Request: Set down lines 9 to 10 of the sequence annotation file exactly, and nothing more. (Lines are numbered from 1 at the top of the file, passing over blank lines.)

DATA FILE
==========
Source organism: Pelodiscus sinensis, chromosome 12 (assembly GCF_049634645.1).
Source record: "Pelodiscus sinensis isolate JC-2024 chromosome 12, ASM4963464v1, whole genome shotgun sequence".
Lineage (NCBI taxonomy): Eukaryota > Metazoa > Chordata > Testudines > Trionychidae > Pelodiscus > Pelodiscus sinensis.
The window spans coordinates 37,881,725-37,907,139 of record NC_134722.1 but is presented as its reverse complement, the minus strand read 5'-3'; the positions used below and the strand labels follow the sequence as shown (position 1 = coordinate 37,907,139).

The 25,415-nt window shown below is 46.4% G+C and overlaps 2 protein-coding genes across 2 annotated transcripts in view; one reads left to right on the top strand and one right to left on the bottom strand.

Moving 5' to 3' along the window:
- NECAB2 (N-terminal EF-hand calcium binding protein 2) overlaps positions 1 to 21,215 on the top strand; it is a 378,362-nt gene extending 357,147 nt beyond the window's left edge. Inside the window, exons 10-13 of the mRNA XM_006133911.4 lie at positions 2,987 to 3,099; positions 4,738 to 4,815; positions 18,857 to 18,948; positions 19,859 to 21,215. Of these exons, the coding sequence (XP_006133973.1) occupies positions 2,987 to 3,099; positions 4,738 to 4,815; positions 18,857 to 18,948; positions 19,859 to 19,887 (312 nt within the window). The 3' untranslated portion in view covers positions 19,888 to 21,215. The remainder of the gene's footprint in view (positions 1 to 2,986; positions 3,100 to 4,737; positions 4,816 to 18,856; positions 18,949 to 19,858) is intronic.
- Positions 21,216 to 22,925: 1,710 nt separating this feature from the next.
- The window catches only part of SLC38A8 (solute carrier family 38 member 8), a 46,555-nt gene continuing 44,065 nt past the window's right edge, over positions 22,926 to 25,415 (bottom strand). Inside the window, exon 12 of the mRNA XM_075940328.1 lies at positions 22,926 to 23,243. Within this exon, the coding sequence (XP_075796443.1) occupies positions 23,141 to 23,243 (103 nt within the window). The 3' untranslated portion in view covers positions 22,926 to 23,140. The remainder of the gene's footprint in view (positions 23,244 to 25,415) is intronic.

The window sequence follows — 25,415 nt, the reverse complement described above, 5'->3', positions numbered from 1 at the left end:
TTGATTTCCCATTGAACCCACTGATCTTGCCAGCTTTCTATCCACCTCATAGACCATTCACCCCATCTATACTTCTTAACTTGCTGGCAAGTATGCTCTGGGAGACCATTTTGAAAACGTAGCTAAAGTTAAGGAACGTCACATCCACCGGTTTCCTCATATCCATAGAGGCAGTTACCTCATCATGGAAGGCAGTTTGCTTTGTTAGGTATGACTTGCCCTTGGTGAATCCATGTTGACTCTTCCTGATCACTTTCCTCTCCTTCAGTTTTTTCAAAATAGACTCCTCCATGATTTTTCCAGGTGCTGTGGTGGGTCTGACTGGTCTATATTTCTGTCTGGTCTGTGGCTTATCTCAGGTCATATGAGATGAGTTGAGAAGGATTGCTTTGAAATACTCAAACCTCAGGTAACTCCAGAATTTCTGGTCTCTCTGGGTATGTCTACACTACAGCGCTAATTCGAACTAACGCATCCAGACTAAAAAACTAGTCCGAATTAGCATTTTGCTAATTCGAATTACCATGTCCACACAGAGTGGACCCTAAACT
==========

- The window catches only part of SLC38A8 (solute carrier family 38 member 8), a 46,555-nt gene continuing 44,065 nt past the window's right edge, over positions 22,926 to 25,415 (bottom strand). Inside the window, exon 12 of the mRNA XM_075940328.1 lies at positions 22,926 to 23,243. Within this exon, the coding sequence (XP_075796443.1) occupies positions 23,141 to 23,243 (103 nt within the window). The 3' untranslated portion in view covers positions 22,926 to 23,140. The remainder of the gene's footprint in view (positions 23,244 to 25,415) is intronic.

The window sequence follows — 25,415 nt, the reverse complement described above, 5'->3', positions numbered from 1 at the left end: